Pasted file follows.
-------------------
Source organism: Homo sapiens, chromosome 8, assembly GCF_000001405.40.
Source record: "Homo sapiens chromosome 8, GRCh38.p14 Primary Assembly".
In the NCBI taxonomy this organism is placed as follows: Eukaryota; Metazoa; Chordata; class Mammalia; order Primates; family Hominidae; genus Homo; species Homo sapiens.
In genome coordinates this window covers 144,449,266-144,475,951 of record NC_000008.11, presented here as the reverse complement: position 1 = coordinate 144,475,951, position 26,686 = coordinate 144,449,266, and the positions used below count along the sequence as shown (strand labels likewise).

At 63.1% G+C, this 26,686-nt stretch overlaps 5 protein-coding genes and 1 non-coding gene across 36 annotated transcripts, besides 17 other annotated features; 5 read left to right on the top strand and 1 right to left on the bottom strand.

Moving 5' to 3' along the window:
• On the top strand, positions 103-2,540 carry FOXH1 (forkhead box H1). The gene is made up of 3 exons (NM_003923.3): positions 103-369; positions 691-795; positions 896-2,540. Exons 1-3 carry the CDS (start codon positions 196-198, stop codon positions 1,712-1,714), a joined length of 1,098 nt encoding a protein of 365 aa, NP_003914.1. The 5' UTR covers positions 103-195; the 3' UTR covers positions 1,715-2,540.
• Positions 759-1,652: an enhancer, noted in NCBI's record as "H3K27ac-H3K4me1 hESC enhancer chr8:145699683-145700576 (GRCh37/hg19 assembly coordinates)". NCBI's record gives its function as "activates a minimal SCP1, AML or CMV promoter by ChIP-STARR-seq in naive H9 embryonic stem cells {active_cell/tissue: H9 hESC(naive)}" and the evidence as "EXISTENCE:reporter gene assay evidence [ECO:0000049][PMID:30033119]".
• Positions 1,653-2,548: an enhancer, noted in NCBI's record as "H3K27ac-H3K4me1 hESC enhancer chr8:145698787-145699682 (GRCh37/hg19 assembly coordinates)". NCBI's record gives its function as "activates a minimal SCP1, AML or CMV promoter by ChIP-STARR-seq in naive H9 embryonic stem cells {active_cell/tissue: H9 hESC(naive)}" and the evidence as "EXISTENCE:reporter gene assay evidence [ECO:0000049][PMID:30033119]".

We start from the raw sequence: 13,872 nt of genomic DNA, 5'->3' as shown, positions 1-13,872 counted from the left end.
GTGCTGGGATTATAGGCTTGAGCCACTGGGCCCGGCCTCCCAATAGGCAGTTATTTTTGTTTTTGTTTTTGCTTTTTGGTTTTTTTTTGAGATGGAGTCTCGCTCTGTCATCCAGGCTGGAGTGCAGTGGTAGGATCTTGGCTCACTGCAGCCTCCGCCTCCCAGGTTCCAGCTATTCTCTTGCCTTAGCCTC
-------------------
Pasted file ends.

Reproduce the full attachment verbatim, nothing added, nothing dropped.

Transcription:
Source organism: Homo sapiens, chromosome 8, assembly GCF_000001405.40.
Source record: "Homo sapiens chromosome 8, GRCh38.p14 Primary Assembly".
In the NCBI taxonomy this organism is placed as follows: Eukaryota; Metazoa; Chordata; class Mammalia; order Primates; family Hominidae; genus Homo; species Homo sapiens.
In genome coordinates this window covers 144,449,266-144,475,951 of record NC_000008.11, presented here as the reverse complement: position 1 = coordinate 144,475,951, position 26,686 = coordinate 144,449,266, and the positions used below count along the sequence as shown (strand labels likewise).

At 63.1% G+C, this 26,686-nt stretch overlaps 5 protein-coding genes and 1 non-coding gene across 36 annotated transcripts, besides 17 other annotated features; 5 read left to right on the top strand and 1 right to left on the bottom strand.

Moving 5' to 3' along the window:
• On the top strand, positions 103-2,540 carry FOXH1 (forkhead box H1). The gene is made up of 3 exons (NM_003923.3): positions 103-369; positions 691-795; positions 896-2,540. Exons 1-3 carry the CDS (start codon positions 196-198, stop codon positions 1,712-1,714), a joined length of 1,098 nt encoding a protein of 365 aa, NP_003914.1. The 5' UTR covers positions 103-195; the 3' UTR covers positions 1,715-2,540.
• Positions 759-1,652: an enhancer, noted in NCBI's record as "H3K27ac-H3K4me1 hESC enhancer chr8:145699683-145700576 (GRCh37/hg19 assembly coordinates)". NCBI's record gives its function as "activates a minimal SCP1, AML or CMV promoter by ChIP-STARR-seq in naive H9 embryonic stem cells {active_cell/tissue: H9 hESC(naive)}" and the evidence as "EXISTENCE:reporter gene assay evidence [ECO:0000049][PMID:30033119]".
• Positions 1,653-2,548: an enhancer, noted in NCBI's record as "H3K27ac-H3K4me1 hESC enhancer chr8:145698787-145699682 (GRCh37/hg19 assembly coordinates)". NCBI's record gives its function as "activates a minimal SCP1, AML or CMV promoter by ChIP-STARR-seq in naive H9 embryonic stem cells {active_cell/tissue: H9 hESC(naive)}" and the evidence as "EXISTENCE:reporter gene assay evidence [ECO:0000049][PMID:30033119]".

We start from the raw sequence: 13,872 nt of genomic DNA, 5'->3' as shown, positions 1-13,872 counted from the left end.
GTGCTGGGATTATAGGCTTGAGCCACTGGGCCCGGCCTCCCAATAGGCAGTTATTTTTGTTTTTGTTTTTGCTTTTTGGTTTTTTTTTGAGATGGAGTCTCGCTCTGTCATCCAGGCTGGAGTGCAGTGGTAGGATCTTGGCTCACTGCAGCCTCCGCCTCCCAGGTTCCAGCTATTCTCTTGCCTTAGCCTC